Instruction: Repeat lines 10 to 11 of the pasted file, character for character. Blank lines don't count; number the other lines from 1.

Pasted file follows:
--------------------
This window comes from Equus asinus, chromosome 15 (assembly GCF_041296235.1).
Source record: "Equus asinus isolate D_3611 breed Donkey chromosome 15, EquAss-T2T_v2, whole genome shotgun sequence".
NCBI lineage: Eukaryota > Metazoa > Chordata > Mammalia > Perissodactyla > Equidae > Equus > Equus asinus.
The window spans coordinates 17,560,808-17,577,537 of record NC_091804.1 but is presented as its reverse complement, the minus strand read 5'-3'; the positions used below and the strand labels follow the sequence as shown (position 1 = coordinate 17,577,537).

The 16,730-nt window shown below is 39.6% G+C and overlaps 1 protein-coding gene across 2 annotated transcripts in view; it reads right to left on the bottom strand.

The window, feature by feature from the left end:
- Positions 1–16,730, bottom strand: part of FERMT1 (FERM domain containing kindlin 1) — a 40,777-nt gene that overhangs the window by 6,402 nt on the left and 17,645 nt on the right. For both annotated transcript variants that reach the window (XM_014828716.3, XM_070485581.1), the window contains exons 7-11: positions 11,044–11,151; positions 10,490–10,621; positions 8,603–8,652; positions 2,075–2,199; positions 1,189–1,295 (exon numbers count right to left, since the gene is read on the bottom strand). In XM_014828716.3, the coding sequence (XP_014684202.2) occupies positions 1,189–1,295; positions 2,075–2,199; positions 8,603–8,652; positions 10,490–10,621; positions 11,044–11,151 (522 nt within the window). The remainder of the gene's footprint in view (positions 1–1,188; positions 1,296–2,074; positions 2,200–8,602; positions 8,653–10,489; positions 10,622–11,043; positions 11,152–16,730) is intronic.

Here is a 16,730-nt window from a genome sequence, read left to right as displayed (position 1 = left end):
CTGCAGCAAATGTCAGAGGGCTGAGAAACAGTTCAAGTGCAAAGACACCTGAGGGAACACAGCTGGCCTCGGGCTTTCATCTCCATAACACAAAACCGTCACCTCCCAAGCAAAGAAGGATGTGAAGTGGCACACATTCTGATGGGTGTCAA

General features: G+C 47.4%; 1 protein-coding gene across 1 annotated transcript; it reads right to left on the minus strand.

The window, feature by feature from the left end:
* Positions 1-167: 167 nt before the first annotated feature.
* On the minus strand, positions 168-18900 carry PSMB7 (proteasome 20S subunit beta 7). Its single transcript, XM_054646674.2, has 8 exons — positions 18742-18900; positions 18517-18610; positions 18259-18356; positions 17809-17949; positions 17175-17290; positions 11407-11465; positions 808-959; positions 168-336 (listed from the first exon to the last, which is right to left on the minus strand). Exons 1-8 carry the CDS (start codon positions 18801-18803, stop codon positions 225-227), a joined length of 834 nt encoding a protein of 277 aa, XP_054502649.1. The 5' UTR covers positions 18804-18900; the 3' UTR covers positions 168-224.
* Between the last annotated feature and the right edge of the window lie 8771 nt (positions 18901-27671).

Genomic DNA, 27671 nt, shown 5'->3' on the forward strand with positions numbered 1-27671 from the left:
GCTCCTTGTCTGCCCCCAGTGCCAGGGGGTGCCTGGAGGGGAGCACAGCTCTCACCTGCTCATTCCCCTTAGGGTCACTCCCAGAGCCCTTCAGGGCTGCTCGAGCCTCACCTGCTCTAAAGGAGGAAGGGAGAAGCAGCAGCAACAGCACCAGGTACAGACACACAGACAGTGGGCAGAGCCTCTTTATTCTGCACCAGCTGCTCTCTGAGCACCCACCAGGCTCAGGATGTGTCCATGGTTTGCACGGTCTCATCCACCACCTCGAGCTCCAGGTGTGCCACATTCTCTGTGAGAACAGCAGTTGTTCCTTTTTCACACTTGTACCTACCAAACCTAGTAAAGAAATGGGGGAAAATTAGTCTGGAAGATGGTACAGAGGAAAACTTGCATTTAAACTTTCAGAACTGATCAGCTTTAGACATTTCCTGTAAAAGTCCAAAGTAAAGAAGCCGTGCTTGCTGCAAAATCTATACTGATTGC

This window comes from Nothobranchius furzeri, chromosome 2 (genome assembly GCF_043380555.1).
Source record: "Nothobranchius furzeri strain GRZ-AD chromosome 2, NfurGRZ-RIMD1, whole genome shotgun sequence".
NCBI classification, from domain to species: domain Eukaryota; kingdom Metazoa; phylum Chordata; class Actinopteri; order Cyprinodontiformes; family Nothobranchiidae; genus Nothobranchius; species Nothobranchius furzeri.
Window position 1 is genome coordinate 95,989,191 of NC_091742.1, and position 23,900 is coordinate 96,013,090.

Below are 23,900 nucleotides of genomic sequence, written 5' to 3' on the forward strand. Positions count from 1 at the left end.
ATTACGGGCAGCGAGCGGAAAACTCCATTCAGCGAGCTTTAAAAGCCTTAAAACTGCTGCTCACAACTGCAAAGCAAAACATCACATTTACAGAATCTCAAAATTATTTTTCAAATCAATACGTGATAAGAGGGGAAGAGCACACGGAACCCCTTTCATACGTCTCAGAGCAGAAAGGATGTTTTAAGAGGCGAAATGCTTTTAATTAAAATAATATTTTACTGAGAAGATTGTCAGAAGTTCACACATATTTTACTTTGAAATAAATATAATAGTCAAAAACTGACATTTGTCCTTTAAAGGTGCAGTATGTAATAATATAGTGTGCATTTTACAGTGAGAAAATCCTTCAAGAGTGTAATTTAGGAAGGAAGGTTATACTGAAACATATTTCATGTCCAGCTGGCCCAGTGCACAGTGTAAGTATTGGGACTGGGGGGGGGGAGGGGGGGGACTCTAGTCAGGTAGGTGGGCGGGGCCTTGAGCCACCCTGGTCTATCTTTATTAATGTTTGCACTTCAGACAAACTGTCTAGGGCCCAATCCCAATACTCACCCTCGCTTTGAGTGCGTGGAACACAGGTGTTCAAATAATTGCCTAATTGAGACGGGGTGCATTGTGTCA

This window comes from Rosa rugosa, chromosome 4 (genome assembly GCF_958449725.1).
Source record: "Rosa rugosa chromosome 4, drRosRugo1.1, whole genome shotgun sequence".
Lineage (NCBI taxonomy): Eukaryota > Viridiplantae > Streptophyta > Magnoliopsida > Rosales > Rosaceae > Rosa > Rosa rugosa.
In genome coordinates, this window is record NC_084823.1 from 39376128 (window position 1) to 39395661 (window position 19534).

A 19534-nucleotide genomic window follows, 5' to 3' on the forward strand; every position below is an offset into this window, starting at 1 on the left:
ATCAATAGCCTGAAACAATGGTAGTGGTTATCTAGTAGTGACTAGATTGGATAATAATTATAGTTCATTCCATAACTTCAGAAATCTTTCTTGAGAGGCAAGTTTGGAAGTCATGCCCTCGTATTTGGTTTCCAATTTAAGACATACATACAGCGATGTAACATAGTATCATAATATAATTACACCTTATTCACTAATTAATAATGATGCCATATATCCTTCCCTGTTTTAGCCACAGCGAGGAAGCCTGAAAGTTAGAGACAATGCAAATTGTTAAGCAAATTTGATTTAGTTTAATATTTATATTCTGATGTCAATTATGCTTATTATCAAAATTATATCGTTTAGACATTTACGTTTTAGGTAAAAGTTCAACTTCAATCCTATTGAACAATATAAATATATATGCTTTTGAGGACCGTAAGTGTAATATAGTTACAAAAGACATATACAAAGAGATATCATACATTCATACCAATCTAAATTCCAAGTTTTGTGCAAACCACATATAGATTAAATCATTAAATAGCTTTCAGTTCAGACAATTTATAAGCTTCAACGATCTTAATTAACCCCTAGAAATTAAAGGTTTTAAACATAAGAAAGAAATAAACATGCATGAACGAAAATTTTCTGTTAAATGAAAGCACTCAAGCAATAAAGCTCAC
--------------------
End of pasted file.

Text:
General features: G+C 47.4%; 1 protein-coding gene across 1 annotated transcript; it reads right to left on the minus strand.

The window, feature by feature from the left end: